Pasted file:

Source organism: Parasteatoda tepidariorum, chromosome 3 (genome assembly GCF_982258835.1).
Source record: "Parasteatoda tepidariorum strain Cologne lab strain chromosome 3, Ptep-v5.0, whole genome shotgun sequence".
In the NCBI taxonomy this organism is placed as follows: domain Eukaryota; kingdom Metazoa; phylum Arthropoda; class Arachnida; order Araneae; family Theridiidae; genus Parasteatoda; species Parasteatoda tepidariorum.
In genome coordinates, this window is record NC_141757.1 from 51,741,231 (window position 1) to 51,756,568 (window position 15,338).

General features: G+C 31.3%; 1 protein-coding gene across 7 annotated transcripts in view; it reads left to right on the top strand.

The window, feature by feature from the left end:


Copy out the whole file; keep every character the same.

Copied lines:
Source organism: Parasteatoda tepidariorum, chromosome 3 (genome assembly GCF_982258835.1).
Source record: "Parasteatoda tepidariorum strain Cologne lab strain chromosome 3, Ptep-v5.0, whole genome shotgun sequence".
In the NCBI taxonomy this organism is placed as follows: domain Eukaryota; kingdom Metazoa; phylum Arthropoda; class Arachnida; order Araneae; family Theridiidae; genus Parasteatoda; species Parasteatoda tepidariorum.
In genome coordinates, this window is record NC_141757.1 from 51,741,231 (window position 1) to 51,756,568 (window position 15,338).

General features: G+C 31.3%; 1 protein-coding gene across 7 annotated transcripts in view; it reads left to right on the top strand.

The window, feature by feature from the left end: